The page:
likehelpful

Her body her choice was too far. There are some comments on here that go too far in each extreme. The way I see it is both sides present reasonable positions and without more information it’s hard to say more (and also it’s on them and their relationship given a partnership takes 2).

I have assumed some of the “her name her choice” comments on here are overcompensation for a history of that choice not being a common “option” and that in a real scenario there would be more rationale discussion.

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Why is it so hard for people to get that women have their own agency and they can make decisions about their body, their name, for themselves?

🙄

If the guy doesn’t like it, who cares. Not your body, not your name, not your career, not your choice.

likefunnysmarthelpful

It takes time and effort for a woman to change her name in all the legal places she needs to. Her hyphenated name may sound better than her maiden name alone. Smith-Hanford, Jones-Kincaid, Price-Jamison.
Sounds like the future husband is insecure. Did the fiancée’s husband leave her? So she might be carrying a torch. So many issues that can’t be solved with a simple answer.

like

Keeping your ex-husbands last name after remarrying? Yikes. Can’t believe the amount of people here who think that’s okay.

likeupliftingsmart

I honestly don't understand what it's got to do with respect. It's a name she took as her own. Also why start a new thread about this?

I have been using my married name to publish academic papers. It’s my work email, it’s on my business cards, it’s on my LinkedIn. I totally understand the branding aspect!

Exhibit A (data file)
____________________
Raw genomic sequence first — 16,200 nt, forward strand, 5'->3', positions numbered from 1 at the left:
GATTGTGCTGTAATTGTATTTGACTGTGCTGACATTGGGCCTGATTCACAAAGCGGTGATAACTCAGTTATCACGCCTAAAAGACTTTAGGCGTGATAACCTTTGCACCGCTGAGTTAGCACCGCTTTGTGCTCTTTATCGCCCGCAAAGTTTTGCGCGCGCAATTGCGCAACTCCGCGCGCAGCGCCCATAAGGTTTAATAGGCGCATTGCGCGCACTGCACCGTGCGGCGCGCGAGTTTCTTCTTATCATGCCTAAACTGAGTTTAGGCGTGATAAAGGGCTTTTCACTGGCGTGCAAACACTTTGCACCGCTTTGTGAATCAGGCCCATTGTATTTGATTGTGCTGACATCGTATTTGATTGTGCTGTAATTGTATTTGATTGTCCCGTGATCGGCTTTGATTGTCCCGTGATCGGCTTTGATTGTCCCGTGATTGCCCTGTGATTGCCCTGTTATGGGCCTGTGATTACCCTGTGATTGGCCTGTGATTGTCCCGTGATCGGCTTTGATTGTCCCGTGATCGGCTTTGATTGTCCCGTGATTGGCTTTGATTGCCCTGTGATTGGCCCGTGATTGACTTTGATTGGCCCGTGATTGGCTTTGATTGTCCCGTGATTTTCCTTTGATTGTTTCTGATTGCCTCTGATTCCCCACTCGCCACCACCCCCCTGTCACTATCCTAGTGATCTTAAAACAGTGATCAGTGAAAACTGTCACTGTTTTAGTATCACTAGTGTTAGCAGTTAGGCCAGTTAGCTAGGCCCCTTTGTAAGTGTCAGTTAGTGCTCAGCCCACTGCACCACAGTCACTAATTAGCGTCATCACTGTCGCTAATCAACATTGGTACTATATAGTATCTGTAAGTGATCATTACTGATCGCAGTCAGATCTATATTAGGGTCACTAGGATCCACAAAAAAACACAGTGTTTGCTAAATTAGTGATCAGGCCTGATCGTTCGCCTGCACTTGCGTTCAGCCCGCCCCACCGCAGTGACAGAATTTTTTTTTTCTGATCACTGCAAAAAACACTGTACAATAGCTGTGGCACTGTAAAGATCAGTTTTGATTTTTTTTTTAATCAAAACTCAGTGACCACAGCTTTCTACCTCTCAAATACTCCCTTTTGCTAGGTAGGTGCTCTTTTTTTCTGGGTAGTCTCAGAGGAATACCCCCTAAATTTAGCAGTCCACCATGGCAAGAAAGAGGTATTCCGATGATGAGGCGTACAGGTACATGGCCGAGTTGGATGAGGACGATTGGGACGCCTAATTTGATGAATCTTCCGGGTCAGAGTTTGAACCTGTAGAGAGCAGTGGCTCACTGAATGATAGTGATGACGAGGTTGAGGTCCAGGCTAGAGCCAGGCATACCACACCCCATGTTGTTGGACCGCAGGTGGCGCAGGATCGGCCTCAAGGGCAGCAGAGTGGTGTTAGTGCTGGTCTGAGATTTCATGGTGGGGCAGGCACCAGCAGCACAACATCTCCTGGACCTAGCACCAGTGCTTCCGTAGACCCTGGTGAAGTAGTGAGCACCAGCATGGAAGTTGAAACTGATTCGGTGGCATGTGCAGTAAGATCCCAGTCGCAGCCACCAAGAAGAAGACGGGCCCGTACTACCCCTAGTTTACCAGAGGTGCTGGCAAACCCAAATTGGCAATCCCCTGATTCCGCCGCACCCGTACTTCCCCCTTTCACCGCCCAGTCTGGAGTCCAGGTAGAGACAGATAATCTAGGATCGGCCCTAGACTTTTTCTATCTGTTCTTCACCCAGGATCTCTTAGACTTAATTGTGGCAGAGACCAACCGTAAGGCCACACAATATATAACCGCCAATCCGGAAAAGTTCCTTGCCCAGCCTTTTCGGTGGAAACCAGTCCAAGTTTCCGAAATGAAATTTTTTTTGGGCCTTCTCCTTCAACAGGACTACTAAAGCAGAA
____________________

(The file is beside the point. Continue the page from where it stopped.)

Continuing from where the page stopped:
Nobody in my professional life or not even my friends know my maiden name. It would be changing my identity.
Also talking about changing identity it would make HER go through all the name changes paperwork, SSN, banks, credit cards, global entry, loyalty programs, personal emails, and I’m sure I forget some.

I’m with her 100%: branding + such a hassle to change (hours of her life wasted for his ego).

likehelpfulfunny

This calls for a change. Keep your own maiden names even after marriage especially women. Kids will choose what last name they want. Coming from a third world country I know how much of a paper work and hassle it is to change a women’s last name. My wife and still use their maiden names just to avoid all the hassle. Peach out bruh!

like

I am completely against women changing their name after marriage, but she did so, here’s the thing: after a while, the ex’s name became her name too, since she changed it. She has built a career and other things with that name. He should stop looking at this as “it’s her ex’s name” and should see it as “this was her name when I met her”. Plus, news flash: men don’t get to dictate what name a woman can have, she does. Changing a name is super annoying and costly and time consuming, she doesn’t want to go through that again and she doesn’t want to deal with changes in her career too. I understand why it bothers him, but it’s his problem, not hers. He should respect it, it’s her name. It has been her name for years and it’s not fair to ask her to change it for him to feel good.

likesmarthelpful

Her name her choice. I’d tell him to ef off and change his own name if he wants to control someone’s name

likefunny

@EY2 - perfect response!!

like

Lol.

ITT: people arguing about the relative feminist virtue of taking your husband’s name vs keeping your father’s...

likefunny